He has performed for three presidents, a pope and several royals, and is the best-selling classical crossover singer of our time; however, he remains resolutely down to earth.

(Image: )

Aled became the world’s most successful child soprano at age 12 and has amassed over forty gold, silver and platinum records. The friends first met at the Royal Albert Hall in 1999, but only got together in 2018 and achieved two Top Ten albums.

Both maintain that they are not joined at the hip, although Aled says that they could start writing together next year.

First, however, is the UK tour: 21 dates, starting at the Manchester Opera House on November 13 and ending at Fairfield Hall, Croydon on December 12.

“Every night will be different,” says Aled. “The set is the same but with the jokes, anything could happen…”

Anything but an appearance by the Traffic Cone, Aled’s alter ego in ITV’s inexplicably popular The Masked Singer. “That costume is back,” he insists.

During the show’s run, Russell came across a huge line of traffic cones on the M6 ​​and sent a picture to Aled with the message: “Look, you’re multiplying!”.

Whats Next? “Al has Classic FM and Songs Of Praise; I have solo projects ahead that we will announce soon. I could do another musical,” says Russell, who played Billy Budd in Chicago for three months this year.

Aled: “The good thing about Chicago is that Russ’s dancing got better.”

“Marginally,” says Russell. “It’s okay when someone tells you what to do. We don’t dance, we make movements and decorations…”

The star claims he only started moving on stage “to dodge the bottles” when he was playing rough pubs in Wythenshawe 30 years ago.

“You’re better when you’ve had a drink,” Aled observes.

Russell: “I think I could get Strictly. I’ve seen Tony Adams. I could do that.

He survived ITV’s I’m A Celebrity last year. How was the rotisserie stale?

“Vile,” he says. “Face down in a tub of blue batter, cheers for that! Growing up in Salford, the ice was always on the inside of the window, but that… I assumed it would be room temperature. I went right under this frozen mass and sucked it up, right up to my nose. I thought I might regurgitate this. It’s pancake juice, we can have pancakes tonight for dessert…”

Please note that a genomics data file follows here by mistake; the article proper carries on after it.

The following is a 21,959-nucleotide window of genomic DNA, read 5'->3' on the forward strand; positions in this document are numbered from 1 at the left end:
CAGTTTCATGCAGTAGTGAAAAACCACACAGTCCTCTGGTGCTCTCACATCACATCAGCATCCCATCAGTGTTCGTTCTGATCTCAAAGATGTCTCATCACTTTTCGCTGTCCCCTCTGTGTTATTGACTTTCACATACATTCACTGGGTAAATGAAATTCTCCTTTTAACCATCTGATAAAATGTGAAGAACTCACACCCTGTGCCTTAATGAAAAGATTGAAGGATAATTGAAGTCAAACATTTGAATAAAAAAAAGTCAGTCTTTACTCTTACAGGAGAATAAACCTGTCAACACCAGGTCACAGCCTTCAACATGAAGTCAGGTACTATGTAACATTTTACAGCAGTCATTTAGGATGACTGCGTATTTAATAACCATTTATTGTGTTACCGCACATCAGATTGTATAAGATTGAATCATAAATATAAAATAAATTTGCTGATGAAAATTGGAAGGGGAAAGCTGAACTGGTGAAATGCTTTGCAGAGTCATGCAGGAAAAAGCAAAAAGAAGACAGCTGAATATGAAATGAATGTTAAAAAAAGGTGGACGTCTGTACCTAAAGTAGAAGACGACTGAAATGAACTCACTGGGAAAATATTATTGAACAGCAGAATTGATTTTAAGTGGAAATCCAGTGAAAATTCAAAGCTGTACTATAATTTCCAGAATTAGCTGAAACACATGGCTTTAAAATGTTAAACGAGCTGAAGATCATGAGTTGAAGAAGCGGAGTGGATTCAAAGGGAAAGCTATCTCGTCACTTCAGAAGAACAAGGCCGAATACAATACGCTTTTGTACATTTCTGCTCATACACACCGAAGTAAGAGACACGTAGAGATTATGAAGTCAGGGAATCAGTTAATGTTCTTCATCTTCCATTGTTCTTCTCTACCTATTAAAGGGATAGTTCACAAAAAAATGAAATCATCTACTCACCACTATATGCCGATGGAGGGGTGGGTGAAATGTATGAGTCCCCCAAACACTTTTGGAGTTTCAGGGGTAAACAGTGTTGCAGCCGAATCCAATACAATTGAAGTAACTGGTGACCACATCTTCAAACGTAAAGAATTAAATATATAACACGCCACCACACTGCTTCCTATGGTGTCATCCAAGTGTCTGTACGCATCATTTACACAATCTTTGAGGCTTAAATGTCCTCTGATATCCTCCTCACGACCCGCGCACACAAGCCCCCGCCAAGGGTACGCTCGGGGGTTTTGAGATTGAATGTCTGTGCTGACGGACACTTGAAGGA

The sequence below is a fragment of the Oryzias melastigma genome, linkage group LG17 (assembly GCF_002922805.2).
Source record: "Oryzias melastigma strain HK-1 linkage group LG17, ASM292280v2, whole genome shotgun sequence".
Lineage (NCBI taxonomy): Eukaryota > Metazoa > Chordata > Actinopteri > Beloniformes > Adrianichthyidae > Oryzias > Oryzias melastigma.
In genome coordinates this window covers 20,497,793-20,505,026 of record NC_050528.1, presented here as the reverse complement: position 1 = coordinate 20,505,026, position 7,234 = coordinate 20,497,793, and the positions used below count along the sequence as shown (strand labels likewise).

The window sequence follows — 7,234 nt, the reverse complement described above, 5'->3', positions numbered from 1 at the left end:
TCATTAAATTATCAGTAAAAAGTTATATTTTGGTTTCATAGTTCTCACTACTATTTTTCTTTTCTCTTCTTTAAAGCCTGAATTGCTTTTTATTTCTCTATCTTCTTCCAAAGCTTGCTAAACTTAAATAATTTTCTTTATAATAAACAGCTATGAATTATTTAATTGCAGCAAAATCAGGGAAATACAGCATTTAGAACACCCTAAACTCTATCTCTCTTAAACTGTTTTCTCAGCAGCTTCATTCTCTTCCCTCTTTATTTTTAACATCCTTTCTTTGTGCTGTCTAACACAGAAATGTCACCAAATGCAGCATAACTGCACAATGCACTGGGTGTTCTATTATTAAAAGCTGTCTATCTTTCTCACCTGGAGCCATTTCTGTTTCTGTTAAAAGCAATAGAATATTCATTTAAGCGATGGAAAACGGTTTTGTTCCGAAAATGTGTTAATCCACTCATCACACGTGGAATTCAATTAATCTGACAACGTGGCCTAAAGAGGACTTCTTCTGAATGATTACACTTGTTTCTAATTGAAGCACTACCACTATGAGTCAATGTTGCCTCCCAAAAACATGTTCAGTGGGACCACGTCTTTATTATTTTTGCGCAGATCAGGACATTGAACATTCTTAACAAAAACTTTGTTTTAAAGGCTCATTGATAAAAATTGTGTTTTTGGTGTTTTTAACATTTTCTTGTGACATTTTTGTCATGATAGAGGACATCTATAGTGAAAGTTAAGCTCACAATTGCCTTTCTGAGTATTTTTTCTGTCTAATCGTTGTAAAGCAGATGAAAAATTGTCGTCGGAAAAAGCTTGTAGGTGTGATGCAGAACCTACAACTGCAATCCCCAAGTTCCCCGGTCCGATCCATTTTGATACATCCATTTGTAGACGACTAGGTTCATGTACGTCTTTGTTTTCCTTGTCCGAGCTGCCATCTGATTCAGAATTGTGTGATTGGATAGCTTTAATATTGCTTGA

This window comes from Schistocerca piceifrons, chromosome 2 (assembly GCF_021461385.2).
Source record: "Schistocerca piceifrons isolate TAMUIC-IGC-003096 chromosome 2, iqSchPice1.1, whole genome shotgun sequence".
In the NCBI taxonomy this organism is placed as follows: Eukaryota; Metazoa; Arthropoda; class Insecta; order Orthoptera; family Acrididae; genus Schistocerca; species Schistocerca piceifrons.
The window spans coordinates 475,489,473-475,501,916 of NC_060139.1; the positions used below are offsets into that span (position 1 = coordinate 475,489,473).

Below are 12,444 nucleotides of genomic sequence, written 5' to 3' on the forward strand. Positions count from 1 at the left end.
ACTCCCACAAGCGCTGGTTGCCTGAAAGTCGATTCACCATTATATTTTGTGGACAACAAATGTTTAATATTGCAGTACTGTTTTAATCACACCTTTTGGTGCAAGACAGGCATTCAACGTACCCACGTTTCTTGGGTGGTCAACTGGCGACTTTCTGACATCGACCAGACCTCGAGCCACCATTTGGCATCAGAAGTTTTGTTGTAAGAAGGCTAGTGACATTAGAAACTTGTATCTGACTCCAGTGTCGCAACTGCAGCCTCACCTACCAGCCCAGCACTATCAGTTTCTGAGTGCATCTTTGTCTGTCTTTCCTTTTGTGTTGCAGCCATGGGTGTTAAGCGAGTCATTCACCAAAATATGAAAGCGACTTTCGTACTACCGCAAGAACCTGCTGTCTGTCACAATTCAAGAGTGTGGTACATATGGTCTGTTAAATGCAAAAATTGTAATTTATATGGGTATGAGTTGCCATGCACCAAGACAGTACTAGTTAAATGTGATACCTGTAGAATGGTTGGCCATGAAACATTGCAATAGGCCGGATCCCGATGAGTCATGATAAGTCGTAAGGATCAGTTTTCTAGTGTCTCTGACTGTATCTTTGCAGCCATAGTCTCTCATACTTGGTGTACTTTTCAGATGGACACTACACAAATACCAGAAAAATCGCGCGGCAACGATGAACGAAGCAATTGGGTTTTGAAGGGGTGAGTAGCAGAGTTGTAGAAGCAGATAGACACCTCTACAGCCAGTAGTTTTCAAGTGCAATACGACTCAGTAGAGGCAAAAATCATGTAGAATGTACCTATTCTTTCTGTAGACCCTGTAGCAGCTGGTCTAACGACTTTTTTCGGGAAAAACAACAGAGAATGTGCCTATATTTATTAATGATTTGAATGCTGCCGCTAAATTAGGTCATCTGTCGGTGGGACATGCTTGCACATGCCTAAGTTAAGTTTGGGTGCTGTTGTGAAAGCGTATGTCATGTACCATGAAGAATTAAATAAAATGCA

After the tour, Christmas arrives. “I’m going to have a 100% traditional family Christmas,” says Aled. “I don’t love anything else, just close the door to the world and enjoy it.”

Russell: “I’m exactly the same. We close the front door and that’s it. We don’t watch much TV at Christmas. It’s predominantly about being together.”

Russell, who has two daughters from his first marriage, lives with his second wife, Louise, in Cheshire.

“My wife is crazy about Christmas,” he says. “The planning starts any day now, buying new decorations. Our house is like the illuminations of Blackpool, Christmas trees decorated to the max, a big illuminated statue of a snowman… Needless to say, I sent Aled a picture: ‘We have your match here’… “

He laughs and adds: “I like Christmas, but I always have this feeling of melancholy. I miss my grandparents, but my wife soon gets me out of it.”

Aled married circus trapeze artist Claire in 2001. They have a son and a daughter, actress and singer-songwriter Emilia, and live in London.

Among his holiday plans is “eating a lot and watching garbage on TV.” He says, “I used to love the Only Fools & Horses specials, which were guaranteed to have lots of laughs. We don’t have those big sitcoms anymore, but we still have the movies Home Alone, Elf and all that.”

Wouldn’t you both like to host your own Christmas TV special?

“A great idea,” smiles Aled. “Spread the word!”

Consider it extended.

*Christmas with Aled and Russell is now available through BMG.